Immigration & Visas, Living, Working

Applications for Legal Residency Via a Mexican Consulate

Most applications for residency in Mexico begin at a Mexican consulate. Some documents might need to be 'apostilled'; this article describes the requirements

Mexican Embassy sign

With a few exceptions —mostly related to Family Unit circumstances— all applications for Mexican residency must begin outside of Mexico, via a Mexican consulate.

You can apply for residency in Mexico from any Mexican consulate world-wide; whether it is in your home country, or a ‘third country.’

However, if you apply from a country that is not your home country, or documents you have in support of your residency application were not issued in the country where you apply, you will need to get those key documents that support your application, e.g. marriage certificates and bank statements, ‘legalized,’ also known as ‘apostilled.

Special Procedure for Residency Applications

Under a special procedure announced by the INM some people with expired visitor permits may exchange these for residency permits in-country without having to leave Mexico.  Learn more about the special procedure to find out if you qualify.

Applying via a Mexican consulate in your home country

If you apply for legal residency in Mexico from your home country, the Mexican consulate will not normally ask for your home country issued documents, e.g. marriage certificates, bank statements, etc., to be notarized or apostilled (in Canada, ‘authenticated’) to accept them.

However, if your documents were not issued in your home country (e.g. you got married abroad) or you are applying for Mexican legal residency from a third country instead of your home country, the Mexican consulate will ask for key documents to be apostilled.

Applying via a Mexican consulate in a ‘third country’

Sometimes, it might not be possible or practical to apply for legal residency in Mexico via a Mexican consulate in your home country.  This could be because:

  • You are legally resident and situated in another country; or
  • You are currently situated in a country that is geographically closer to Mexico than your home country; or
  • There isn’t a Mexican consulate in your home country; or
  • You are in Mexico now and need to leave to apply, and want to make the application from a country that is geographically closer to Mexico than your home country.

Key documents will need to be apostilled (legalized)

As part of every application for legal residency in Mexico, the Mexican consulate will ask to see key support documents: the most common are marriage certificates, bank statements and investment account statements—but there may be others, depending on which route you use to apply for residency.

If you decide to apply for legal residency in Mexico from a third country i.e., a country that is not your home country, —or a country different to where any of your key documents, especially marriage certificates and bank statements are issued— then you will need to get these documents notarized/apostilled in your home country (or the country in which they were originally issued) and couriered to you to support your application via the Mexican consulate in the third country.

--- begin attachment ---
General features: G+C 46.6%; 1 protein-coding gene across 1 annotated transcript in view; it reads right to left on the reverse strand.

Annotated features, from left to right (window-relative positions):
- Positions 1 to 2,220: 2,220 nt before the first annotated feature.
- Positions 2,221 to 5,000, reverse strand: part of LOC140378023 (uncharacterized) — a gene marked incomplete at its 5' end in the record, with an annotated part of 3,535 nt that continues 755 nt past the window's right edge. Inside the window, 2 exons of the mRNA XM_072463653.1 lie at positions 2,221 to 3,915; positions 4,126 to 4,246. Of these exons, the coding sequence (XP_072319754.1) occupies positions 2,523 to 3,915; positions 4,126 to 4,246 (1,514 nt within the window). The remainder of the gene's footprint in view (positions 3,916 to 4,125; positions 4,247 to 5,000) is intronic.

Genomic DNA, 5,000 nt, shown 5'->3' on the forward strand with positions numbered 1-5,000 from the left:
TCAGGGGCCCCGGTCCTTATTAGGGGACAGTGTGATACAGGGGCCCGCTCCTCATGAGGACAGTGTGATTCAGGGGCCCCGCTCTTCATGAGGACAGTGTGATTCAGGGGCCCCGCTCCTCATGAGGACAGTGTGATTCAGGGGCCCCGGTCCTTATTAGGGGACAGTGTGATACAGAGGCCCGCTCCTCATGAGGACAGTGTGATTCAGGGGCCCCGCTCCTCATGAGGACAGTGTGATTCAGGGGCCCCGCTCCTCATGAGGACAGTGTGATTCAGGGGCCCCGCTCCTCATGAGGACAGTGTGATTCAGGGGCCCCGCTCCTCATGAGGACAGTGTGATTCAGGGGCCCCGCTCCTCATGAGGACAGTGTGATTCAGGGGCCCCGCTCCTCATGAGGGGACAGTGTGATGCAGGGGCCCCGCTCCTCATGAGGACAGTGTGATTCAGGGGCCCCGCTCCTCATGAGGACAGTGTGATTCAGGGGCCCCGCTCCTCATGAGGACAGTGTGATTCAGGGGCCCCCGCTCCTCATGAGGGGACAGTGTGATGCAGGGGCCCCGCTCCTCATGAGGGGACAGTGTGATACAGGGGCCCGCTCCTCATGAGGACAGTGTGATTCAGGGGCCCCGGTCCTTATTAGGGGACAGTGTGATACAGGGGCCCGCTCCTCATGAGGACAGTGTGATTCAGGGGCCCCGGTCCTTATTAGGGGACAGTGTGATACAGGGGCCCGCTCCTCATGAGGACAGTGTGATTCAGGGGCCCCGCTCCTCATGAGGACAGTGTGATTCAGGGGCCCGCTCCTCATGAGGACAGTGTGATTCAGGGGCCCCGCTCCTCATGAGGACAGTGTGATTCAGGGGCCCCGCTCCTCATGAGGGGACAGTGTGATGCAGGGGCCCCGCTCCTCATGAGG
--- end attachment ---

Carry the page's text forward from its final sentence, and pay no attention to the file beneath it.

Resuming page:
Some documents need to be notarized first: Some documents can be directly apostilled, e.g. birth and death certificates, marriage certificates; however, some types of documents need to be notarized first and then sent to be apostilled (or ‘Authenticated’ in Canada)—examples include bank statements and investment account statements.

Note for Canadians: Canada is not signatory to the international Apostille convention, and instead uses its own ‘Authentication’ procedure.  Documents issued in Canada need to be ‘Authenticated’ and then must be sent to a Mexican consulate in Canada to be ‘legalized’ for Mexico.

Avoid having your legal documents turned away

If you show up at a Mexican consulate without certain types of documents having been apostilled where this is required, they will turn your application away and ask you to return with certified documents.

Online services exist that can handle the notarization and apostilles for you.  If you decide to use a third party service to do this, you will need to hire the services in the country where the documents were originally issued.

How to get your documents apostilled

Learn about preparing key documents with apostilles where this is required for submission to a Mexican consulate by reading our article about the notarization and apostille (legalization) of documents for use in Mexico.

Mexico Immigration Assistance Service

If you would like assistance with your legal residency application, whether you are applying for the first time, renewing an existing permit, or need help with troubleshooting, consider using our Mexico Immigration Assistance service.

As part of the service, our associates provide a personalized check list of documents you will need to prepare for your application and will also advise which ones, if any, need to be apostilled before they will be accepted.  Learn more about the service.

Learn more about Mexico visas and immigration

Mexperience publishes extensive information about visas and immigration to Mexico, including:

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